MUSES: Recent Work by Female Artists
Through Feb. 20
Heriard-Cimino Gallery, 440 Julia St., 525-7300; www.heriardcimino.com
JANUARY 12, 2009
How a Book is Made is a large exhibition of contemporary artists' works exploring the place and meaning of books in an increasingly virtual world. Some are handmade artist books, some look nothing like traditional books at all, and others — such as Bookcase (pictured) by Sibylle Peretti and Stephen Paul Day — feature traditional books modified in surreal or magical ways. Curator Karoline Schleh explores books as ideas expressed through everything from images and text to the techniques of book-binding and printing. — D. Eric Bookhardt
Through Jan. 27
Collins C. Diboll Gallery, Loyola University, 861-456; www.loyno.edu/dibollgallery
The Built Environment at the PRC
Since 1974, the Preservation Resource Center has worked diligently to promote the preservation of New Orleans' historic architecture and culture. Less well known is that the ground floor of its spectacular Victorian gothic headquarters hosts art shows. The current exhibit, The Built Environment, features work by Brandi Couvillion, Stirling Barrett, Samantha Berg, Mary Fitzpatrick, Michelle Kimball, Bridget Kling, Alexa Pulitzer and Hal Williamson. Couvillion's assemblages take preservation to a new level of immediacy by employing recently unearthed relics from the distant past — bits of china, glass bottles and porcelain doll parts — excavated from archeological digs in some of the oldest parts of the city. Couvillion takes these fragments of the past and strives to capture the city's often elegant decay. — D. Eric Bookhardt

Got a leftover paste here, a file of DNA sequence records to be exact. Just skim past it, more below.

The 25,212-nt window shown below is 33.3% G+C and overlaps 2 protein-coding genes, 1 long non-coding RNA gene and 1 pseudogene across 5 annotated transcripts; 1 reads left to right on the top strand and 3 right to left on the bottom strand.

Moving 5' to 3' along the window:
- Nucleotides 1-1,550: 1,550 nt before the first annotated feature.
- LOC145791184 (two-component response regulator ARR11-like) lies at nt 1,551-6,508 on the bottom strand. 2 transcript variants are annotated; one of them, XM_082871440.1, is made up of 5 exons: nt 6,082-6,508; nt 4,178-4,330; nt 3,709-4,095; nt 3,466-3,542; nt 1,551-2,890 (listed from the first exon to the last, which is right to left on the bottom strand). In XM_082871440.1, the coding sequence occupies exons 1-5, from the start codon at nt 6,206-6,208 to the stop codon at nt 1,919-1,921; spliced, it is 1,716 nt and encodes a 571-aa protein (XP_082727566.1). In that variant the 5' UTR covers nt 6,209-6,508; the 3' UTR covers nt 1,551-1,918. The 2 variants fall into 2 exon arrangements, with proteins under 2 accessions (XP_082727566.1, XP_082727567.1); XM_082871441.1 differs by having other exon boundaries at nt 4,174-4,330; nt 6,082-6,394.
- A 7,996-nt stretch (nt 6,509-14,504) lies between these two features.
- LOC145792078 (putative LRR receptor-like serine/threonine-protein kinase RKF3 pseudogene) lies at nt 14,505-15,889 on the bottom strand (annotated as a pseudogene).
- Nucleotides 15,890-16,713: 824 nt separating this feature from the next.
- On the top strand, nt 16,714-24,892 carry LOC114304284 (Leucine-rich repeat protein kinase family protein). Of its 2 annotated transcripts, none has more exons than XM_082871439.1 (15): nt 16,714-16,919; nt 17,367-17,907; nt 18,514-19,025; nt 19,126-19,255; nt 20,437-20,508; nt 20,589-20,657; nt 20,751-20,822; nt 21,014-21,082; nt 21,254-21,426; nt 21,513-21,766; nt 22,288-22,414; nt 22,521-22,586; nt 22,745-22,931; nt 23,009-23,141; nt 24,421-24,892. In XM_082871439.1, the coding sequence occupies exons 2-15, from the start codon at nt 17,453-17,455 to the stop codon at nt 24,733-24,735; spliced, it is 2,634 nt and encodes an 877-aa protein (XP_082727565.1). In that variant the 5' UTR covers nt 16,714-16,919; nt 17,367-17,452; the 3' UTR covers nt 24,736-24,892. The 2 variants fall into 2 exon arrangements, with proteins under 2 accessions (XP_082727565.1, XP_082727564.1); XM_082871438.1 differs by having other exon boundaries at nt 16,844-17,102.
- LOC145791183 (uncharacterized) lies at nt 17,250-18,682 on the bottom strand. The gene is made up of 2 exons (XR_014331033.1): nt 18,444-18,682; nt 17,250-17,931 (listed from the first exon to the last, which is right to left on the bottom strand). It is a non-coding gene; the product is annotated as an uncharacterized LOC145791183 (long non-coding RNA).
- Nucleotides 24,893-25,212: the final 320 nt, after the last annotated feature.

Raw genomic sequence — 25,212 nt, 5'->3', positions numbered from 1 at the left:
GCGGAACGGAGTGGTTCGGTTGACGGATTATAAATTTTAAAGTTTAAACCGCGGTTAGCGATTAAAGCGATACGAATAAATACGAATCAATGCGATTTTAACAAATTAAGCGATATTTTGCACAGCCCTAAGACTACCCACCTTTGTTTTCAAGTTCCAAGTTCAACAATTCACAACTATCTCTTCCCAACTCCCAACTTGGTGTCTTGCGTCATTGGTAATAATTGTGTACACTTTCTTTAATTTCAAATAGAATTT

The Built Environment
Through Jan. 10
Preservation Resource Center, 923 Tchoupitoulas St., 636-3040; www.prcno.org
Can art save a city?" So began a glowing article on the Prospect.1 biennial in the National Trust for Historic Preservation's magazine, Preservation. Even if it sounds far-fetched, it may not really be much of a stretch. Prospect.1 is the most obvious example, but it's not the only ambitious art effort designed to reclaim New Orleans' greatness. Although our art scene has long been bigger and more vibrant than those of many other cities, we were often insulated from both the global cultural elite and the backstreet communities of the inner city. That began to change in 2008, as the art world's leaders visited en masse and artists increasingly focused attention on our most neglected neighborhoods.